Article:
In an interview with The Canadian Press, Kenney underlined earlier reassurances that the paramilitary group would not receive Canadian training or support, but — unlike in the U.S. — that guarantee won't be enshrined in law.
That's in part because Parliament has risen and won't reconvene until after the federal election in October. But it's also one of those touchy subjects both here and in Canada's large, politically active Ukrainian diaspora.
While opinions are divided, many see the 1,500-man Azov unit as being populated not with neo-Nazis and white supremacists, but with patriots willing to fight in order to rollback Russian-backed separatists.
Earlier this week, the group, which says it's the victim of a Russian smear campaign, called on Canada to refute claims that it is a haven for fascists.
Spokesman Alexander Alferov told The Canadian Press that his group believes Canada has shown leadership and moral clarity on the issue of Russia's annexation of Crimea and the war in the eastern regions.
Conservatives have doggedly courted the Ukrainian vote back home, both with its strident, sometimes personal, anti-Putin rhetoric. They ensure high-profile members like junior defence minister James Bezan are photographed delivering relief and military hardware.
The spillover effect of such endeavours, of course, is that they attract the applause and admiration of the same ultra-nationalists Ukrainian President Petro Poroshenko must court.
It is only one snapshot of the complicated political terrain Canadian troops are about to inhabit.
Canada is indeed providing moral leadership, but that doesn't mean the Harper government will back those with extremist views, Kenney said.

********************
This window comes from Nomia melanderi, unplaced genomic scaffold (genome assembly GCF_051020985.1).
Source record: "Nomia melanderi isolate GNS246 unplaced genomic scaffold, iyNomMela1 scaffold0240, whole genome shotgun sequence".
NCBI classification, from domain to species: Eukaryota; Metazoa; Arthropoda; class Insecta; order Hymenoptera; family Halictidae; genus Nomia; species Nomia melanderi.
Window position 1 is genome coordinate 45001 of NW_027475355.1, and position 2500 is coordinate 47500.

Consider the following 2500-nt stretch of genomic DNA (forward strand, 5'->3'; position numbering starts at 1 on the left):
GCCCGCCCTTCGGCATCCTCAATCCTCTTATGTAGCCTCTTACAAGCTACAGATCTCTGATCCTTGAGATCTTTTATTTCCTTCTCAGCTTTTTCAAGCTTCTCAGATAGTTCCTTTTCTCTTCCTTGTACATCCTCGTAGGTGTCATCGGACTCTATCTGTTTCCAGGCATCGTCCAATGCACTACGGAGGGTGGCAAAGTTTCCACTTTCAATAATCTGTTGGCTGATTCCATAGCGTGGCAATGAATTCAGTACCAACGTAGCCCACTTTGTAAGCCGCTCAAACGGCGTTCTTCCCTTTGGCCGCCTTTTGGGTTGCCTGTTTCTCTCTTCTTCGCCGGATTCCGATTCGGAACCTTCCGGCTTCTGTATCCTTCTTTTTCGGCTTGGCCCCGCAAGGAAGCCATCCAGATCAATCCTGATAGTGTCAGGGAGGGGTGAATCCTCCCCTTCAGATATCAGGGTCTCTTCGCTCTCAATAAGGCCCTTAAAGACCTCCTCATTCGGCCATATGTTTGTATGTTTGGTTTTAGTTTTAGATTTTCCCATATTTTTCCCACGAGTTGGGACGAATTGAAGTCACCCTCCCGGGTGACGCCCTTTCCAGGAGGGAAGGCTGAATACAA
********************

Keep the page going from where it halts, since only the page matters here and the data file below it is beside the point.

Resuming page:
"We should not allow a small number of bad apples in one battalion to characterize the new Ukraine," he said. "The new Ukraine which is western-oriented, focused on democratic values."
He also seems to believe the country's standing would be improved if Ukraine joined the International Holocaust Remembrance Alliance, and he intended to suggest the country "redouble its efforts against anti-Semitism."
The impression that he keeps close tabs on the issue was highlighted when he referred to the chief rabbi of Kyiv as his "friend" and said the Jewish community in Ukraine not only supported the uprising in 2014, but feels "more comfortable politically and socially in post-Maidan Ukraine than they have ever felt."
Kenney sat down Friday with leaders of the persecuted Muslim Tatar minority, who've been displaced and marginalized by Russia's annexation of Crimea. He's also meeting Poroshenko before checking out training centres where Canadians troops will be based later this summer.
The Ukrainian Defence Department intends to screen the hundreds of national guardsmen being sent for training at a NATO friendship centre along the Polish border, a process the minister says he's confident will weed out extremists.
Alferov says the Azov regiment, which started life as a national socialist group called "Patriots of Ukraine" known for praising the concept of white supremacy, also conducts screening of its recruits.
But it does not ask questions about politics and chooses members based upon their willingness to fight for Ukraine, he said.
Whether his unit receives any western military training is irrelevant, Alferov said. "Ukraine could use more weapons."
Azov fighters have started to receive more heavy equipment during the last few months as a ceasefire in the breakaway eastern region appears to be crumbling.
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